Looking at the ideas we have explored, which ones resonate? Which would you like to explore further? Which might be useful in this situation?

Let’s return to the results you want to achieve. What are the three key things you can do to give yourself the greatest chance of success? Looking at the challenge: Are there any other possible creative solutions?

Concrete Results

Looking at the different options we have discussed, which option – or combination of options – do you want to pursue?

What will be the pluses and minuses of pursuing this option? Are you prepared to accept the whole package?

Let’s move on to your action plan. What are the steps you can take to reach your goals? How can you make these happen?

Momentum is vital, so how can you get an early success? You can only do your best, of course, and make sure you also have a back-up plan.

What is the next challenge you want to tackle?


Before the session you can prepare properly by working through each of the challenges, but also leave scope for exploring these further with your mentor. Here is the framework you can use.

Give the mentor time to prepare by emailing the topics you want to discuss a few days before the session. Relax and look forward to the meeting.

You can learn from the mentor

Begin the session by again thanking the mentor for setting aside time in their diary. Repeat the topics you want to explore and what you want to take away from the session. Ensure you make clear contracts about the agenda.

As mentioned earlier, the mentor may well use the Three C Model – or a similar approach – for helping you to explore your chosen topic.

If you wish, you may say something like the following to kick off the session.

Thank you for meeting with me. As I mentioned in the email, the topics I want to explore today are:

How to …

How to …

How to …

Is that okay? If so, here is the first topic I would like to explore. I would like to look at:

How to …

Can I give you a bit more background about the situation? This is what is actually happening at the moment.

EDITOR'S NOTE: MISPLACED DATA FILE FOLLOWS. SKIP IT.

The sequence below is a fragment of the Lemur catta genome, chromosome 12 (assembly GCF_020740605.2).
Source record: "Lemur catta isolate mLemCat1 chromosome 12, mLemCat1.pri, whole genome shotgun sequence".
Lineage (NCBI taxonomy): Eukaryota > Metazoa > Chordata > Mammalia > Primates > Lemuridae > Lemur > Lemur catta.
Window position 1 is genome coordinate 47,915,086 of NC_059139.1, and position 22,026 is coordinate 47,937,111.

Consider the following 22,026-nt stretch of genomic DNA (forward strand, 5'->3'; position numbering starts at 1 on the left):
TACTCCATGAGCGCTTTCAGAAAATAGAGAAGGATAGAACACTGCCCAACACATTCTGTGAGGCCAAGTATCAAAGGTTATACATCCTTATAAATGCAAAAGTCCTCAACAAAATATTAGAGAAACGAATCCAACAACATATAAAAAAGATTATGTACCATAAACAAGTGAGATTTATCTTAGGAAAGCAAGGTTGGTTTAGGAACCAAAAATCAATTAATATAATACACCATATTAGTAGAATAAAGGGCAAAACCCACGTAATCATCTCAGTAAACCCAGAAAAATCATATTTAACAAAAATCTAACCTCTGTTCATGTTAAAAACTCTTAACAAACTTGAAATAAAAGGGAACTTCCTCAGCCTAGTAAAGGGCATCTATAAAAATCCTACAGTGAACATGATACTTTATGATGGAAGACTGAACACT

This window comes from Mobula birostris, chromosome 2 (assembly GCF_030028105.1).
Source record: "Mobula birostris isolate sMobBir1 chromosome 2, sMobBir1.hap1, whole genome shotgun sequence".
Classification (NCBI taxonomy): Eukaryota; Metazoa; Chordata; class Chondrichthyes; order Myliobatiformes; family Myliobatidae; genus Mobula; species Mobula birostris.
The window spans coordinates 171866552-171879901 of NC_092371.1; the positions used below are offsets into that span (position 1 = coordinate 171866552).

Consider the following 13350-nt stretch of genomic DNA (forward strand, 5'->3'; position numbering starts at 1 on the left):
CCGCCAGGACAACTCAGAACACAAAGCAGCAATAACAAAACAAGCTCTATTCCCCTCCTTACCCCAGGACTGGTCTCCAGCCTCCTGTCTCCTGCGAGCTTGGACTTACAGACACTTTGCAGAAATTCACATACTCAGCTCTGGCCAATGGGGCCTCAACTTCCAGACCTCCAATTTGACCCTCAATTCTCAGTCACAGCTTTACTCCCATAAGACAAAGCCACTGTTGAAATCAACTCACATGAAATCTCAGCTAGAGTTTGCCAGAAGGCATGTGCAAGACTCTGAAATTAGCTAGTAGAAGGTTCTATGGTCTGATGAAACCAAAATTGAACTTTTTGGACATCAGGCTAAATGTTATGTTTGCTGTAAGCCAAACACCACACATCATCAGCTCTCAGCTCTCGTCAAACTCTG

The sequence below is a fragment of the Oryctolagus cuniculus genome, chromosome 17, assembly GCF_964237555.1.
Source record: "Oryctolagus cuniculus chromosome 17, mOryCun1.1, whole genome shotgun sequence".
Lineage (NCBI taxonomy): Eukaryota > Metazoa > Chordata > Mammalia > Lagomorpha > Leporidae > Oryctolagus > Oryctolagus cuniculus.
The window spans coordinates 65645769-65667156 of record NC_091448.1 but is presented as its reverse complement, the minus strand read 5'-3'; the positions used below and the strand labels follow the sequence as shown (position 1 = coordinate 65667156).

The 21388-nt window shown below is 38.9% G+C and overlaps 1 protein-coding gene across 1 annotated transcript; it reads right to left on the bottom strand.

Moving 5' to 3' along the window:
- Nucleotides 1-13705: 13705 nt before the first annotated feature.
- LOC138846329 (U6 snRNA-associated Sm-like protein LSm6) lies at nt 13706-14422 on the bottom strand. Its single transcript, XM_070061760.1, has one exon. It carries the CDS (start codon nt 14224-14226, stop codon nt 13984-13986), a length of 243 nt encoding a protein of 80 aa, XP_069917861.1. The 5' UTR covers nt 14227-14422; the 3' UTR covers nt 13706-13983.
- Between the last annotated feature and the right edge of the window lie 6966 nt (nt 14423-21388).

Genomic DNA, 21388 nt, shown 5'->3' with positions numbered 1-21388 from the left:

Looking at what has happened, here are the things I have tried to do in the past. Some of these have worked, some have had only limited success.




Looking at the situation, I have been considering the real results I want to achieve.

The real results I want to achieve are:




Bearing this in mind, I have explored several possible options for going forward – together with the consequences. Here they are:

Option A is …

Option B is …

Option C is …

I would like to get your ideas. Have I covered all the options? Are there any other routes I might take?

Looking at your own experience, what are the courses of action that seem to work? What do you know about options that have worked in similar situations for other people?

Are there any other things I may wish to consider?

Ask the mentor to share any tools, knowledge, models, experience or ideas they may have for helping to achieve the goals. Listen and learn.

Show that you are taking the ideas on board, because your mentor may also require encouragement. But remember that you are in charge of the session. So, if things go off-track, get the session back on course.

Continue until you have got enough ideas and tools for tackling the first challenge. Create time during the session to reflect on:

The specific things I have learned so far are:




The specific things I want to explore in the rest of the session are:



Move onto the next challenge, repeat the process and continue until you have completed the agenda.

You can clarify what you have learned,
thank the mentor and arrange the next session

Finish the session in a positive way. Explain the ideas you have taken away and, if appropriate, how you plan to translate these into action.

Mentors like to pass on knowledge that helps people to succeed. So you will probably find that describing your take aways will be satisfying for the mentor. Thank the mentor again and set-up the next session.

If you wish, try tackling the exercise on their theme. This invites you to describe the specific things you can do to make good use of the mentoring sessions.